As you save for each of your respective goals, transfer money into the account of your choice and watch that balance grow. Do what works for you when it comes to tracking and saving money. If one bucket of money for all your short-term savings goals works, then one account is all you need. 

If you need a bit more help tracking and watching your progress, open a new account for your goal once that goal has been reached. Set your next goal, rename that account, andkeep going. 


Financial Footwork Beginner Budgeting Guide


Long-Term Savings Accounts

This is the financial long game,and be some of your most important long-term goals that begin to grow in this bucket. We have to plant seeds to see our fruition, so start now. 

This is for saving money for things that might be two years out to fifty years out.

 Think about it as if it is your end game account.

What do you want out of your money, and how much do you need to save to get there?

For example, if you are 22 years old and want to buy a home at the time you are 30. You’d use a long term savings account and S.M.A.R.T. Goal to get you there. 

Let’s break down how we’d use this account along with our budget to save for a home purchase. 

You have 8 years to hit this goal based on your current age and when you want to buy a home.  You’ve decided you want to have $65,000 saved by the time you are ready to buy.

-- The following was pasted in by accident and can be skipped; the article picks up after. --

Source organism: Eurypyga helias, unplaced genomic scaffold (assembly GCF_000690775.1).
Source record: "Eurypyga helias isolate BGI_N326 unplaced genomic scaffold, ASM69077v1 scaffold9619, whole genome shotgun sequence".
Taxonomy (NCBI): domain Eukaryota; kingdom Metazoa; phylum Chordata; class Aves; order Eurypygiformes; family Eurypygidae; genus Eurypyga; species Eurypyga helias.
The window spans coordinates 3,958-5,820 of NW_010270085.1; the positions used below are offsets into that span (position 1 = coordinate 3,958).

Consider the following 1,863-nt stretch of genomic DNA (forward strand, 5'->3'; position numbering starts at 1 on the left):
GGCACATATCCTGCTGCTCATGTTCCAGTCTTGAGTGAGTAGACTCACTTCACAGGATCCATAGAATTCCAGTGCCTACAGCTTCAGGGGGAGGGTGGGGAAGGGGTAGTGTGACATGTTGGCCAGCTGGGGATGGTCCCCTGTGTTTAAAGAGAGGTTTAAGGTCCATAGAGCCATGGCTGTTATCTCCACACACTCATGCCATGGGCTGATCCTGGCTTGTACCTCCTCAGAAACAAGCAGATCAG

$65,000 / 8 years = $8,125 / year

If the goal is to save $8,125/year, let’s break that down on our budget monthly.

$8,125 / 12 months = $677.09 /month.

We need to save $677.09/month for the next 8 years to hit our goal. 

Long-term savings goals take discipline. Use your budget, track your progress, and hold yourself accountable. With that being said, life does happen. There might be a month you cannot continue to go for the full amount, and that is okay! Keep pushing, and add a little extra’ next month.

Long-term savings accounts can also be used to save for your personal 10-30 year goals, whether that is a 3-6 month sabbatical from work, a property purchase, or buying another piece of real estate. It is all about your plans and what you do to hit those goals.

Lastly, savings can be and should be used for retirement. We all look forward to the day when we get to stop working and retire, or so that is the goal. To set yourself up for retirement, you need to save money even if it is just a little at a time every month. The more money you can save at a younger age, the longer it has to grow, and the more you can build your retirement buckets.

Savings Buckets Financial Footwork

When we refer to “saving for retirement” in a long-term savings account, we are not referring to your 401(k) or pension with your employer. You should also be using those account types! This long-term savings account should be in addition to what you’ve been saving with employer retirement plans. 

Your retirement accounts are additional funds you are setting aside for later in life. Giving yourself more than one retirement account and more than one stream of income in retirement. 

That is a breakdown of Emergency Funds, Short-Term, & Long-Term savings accounts, and how you can start saving for working through your goals.